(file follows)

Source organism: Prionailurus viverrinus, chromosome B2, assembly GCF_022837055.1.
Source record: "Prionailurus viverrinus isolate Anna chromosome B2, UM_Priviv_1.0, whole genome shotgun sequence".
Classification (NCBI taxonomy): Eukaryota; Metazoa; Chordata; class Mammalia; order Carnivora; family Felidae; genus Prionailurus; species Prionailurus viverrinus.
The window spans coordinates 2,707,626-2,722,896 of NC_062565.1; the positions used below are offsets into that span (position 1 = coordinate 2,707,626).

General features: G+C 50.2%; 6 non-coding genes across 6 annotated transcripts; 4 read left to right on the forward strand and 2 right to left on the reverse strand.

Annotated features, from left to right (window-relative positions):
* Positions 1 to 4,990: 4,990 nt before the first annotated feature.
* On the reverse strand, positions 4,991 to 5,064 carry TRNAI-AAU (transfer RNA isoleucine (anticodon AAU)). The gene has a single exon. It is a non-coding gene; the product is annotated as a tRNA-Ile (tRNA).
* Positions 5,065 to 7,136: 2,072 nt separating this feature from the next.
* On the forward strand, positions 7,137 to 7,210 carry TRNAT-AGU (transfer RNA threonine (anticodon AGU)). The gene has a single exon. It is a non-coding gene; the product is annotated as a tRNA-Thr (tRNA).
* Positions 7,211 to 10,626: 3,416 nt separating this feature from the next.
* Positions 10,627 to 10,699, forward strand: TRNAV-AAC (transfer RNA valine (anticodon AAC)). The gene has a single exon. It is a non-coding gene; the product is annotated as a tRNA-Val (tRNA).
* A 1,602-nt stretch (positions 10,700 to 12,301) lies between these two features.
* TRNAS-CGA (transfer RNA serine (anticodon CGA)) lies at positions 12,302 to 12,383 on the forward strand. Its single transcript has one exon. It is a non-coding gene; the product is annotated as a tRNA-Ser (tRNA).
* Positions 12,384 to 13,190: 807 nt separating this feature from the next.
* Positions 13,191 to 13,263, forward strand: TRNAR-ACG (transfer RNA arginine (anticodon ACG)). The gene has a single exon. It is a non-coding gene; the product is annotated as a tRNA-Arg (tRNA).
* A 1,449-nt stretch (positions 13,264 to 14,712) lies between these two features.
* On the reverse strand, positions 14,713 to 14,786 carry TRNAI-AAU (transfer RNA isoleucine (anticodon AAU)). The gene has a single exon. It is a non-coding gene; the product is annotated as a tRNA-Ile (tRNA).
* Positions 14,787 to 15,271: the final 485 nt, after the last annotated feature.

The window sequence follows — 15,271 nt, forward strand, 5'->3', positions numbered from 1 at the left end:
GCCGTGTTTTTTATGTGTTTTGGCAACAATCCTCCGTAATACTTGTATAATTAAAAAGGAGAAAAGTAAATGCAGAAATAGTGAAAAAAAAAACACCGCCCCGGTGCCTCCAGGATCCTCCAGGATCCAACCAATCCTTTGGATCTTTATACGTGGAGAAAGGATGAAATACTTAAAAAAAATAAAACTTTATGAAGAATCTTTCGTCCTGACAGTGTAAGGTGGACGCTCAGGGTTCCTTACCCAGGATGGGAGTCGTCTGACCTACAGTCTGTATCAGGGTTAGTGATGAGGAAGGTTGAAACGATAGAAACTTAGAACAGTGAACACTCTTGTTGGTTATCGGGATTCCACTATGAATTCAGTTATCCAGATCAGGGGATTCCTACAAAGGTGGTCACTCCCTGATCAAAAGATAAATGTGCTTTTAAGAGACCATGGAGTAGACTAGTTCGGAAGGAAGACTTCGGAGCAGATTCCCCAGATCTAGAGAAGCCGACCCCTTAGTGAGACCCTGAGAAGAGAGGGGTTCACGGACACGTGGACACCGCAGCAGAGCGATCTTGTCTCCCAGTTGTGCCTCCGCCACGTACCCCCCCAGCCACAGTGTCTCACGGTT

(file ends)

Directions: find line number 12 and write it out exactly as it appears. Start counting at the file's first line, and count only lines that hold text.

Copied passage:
* Positions 10,627 to 10,699, forward strand: TRNAV-AAC (transfer RNA valine (anticodon AAC)). The gene has a single exon. It is a non-coding gene; the product is annotated as a tRNA-Val (tRNA).